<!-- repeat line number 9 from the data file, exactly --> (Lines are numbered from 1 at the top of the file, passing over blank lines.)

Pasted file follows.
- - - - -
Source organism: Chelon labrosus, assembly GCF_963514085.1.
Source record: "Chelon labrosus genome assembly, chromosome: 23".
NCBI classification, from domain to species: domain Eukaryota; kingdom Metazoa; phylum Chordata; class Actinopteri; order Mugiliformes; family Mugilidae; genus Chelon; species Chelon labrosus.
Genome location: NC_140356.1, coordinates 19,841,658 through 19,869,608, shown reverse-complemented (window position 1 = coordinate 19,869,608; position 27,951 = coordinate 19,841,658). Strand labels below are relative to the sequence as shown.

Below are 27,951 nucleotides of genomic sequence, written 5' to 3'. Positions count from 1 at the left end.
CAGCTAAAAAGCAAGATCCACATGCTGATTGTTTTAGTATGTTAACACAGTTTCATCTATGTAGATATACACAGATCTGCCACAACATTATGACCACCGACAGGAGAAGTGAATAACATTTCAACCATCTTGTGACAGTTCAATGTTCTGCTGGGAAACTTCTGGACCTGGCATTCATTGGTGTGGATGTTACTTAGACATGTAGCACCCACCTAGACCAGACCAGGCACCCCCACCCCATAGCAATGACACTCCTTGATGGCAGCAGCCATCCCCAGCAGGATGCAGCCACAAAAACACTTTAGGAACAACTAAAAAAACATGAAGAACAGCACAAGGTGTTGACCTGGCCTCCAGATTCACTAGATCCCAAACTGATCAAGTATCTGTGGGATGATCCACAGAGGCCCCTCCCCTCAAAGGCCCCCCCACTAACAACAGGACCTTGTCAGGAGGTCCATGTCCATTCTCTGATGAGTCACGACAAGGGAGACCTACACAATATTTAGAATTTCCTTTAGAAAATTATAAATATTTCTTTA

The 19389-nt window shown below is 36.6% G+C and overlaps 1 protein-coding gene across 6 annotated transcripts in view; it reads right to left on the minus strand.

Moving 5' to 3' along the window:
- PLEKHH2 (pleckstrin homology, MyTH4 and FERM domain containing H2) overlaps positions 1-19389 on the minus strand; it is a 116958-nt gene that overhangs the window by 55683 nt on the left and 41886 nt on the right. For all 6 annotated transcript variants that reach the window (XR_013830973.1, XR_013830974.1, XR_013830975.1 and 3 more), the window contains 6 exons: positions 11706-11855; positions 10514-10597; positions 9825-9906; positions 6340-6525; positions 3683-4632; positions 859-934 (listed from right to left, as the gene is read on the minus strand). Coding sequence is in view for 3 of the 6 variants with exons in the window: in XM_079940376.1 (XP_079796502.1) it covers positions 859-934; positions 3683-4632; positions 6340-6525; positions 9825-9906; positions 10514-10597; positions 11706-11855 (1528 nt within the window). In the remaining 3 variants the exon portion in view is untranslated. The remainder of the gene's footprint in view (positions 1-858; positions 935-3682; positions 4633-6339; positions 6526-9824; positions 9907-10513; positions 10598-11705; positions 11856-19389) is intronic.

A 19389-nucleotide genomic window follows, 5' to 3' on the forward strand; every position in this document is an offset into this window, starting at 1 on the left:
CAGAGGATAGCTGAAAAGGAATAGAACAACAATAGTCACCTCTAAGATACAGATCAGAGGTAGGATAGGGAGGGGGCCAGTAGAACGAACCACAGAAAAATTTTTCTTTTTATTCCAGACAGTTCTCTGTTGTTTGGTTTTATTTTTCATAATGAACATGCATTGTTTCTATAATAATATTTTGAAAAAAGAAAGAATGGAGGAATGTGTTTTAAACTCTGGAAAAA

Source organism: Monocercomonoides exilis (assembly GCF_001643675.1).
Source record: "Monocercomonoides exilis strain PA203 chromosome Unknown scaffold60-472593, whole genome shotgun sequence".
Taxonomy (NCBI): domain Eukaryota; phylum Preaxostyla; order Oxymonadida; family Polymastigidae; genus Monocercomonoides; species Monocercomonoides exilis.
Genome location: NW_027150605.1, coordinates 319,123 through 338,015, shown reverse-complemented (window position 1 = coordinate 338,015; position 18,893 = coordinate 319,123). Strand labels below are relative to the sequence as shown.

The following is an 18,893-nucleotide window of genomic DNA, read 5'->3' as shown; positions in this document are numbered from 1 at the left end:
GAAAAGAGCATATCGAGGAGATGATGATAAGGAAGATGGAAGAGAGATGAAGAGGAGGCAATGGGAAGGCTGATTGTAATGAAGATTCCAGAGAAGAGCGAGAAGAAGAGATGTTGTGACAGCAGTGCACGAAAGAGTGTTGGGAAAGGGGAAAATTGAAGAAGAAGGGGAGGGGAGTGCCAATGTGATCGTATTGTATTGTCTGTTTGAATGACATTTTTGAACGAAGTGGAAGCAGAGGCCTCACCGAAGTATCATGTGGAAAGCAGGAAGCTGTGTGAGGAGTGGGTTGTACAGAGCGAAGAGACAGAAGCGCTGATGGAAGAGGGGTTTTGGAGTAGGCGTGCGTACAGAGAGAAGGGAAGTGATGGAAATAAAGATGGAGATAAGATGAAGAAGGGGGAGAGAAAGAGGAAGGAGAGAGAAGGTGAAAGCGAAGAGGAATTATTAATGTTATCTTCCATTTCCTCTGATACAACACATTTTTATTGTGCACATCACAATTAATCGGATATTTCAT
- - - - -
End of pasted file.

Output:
- PLEKHH2 (pleckstrin homology, MyTH4 and FERM domain containing H2) overlaps positions 1-19389 on the minus strand; it is a 116958-nt gene that overhangs the window by 55683 nt on the left and 41886 nt on the right. For all 6 annotated transcript variants that reach the window (XR_013830973.1, XR_013830974.1, XR_013830975.1 and 3 more), the window contains 6 exons: positions 11706-11855; positions 10514-10597; positions 9825-9906; positions 6340-6525; positions 3683-4632; positions 859-934 (listed from right to left, as the gene is read on the minus strand). Coding sequence is in view for 3 of the 6 variants with exons in the window: in XM_079940376.1 (XP_079796502.1) it covers positions 859-934; positions 3683-4632; positions 6340-6525; positions 9825-9906; positions 10514-10597; positions 11706-11855 (1528 nt within the window). In the remaining 3 variants the exon portion in view is untranslated. The remainder of the gene's footprint in view (positions 1-858; positions 935-3682; positions 4633-6339; positions 6526-9824; positions 9907-10513; positions 10598-11705; positions 11856-19389) is intronic.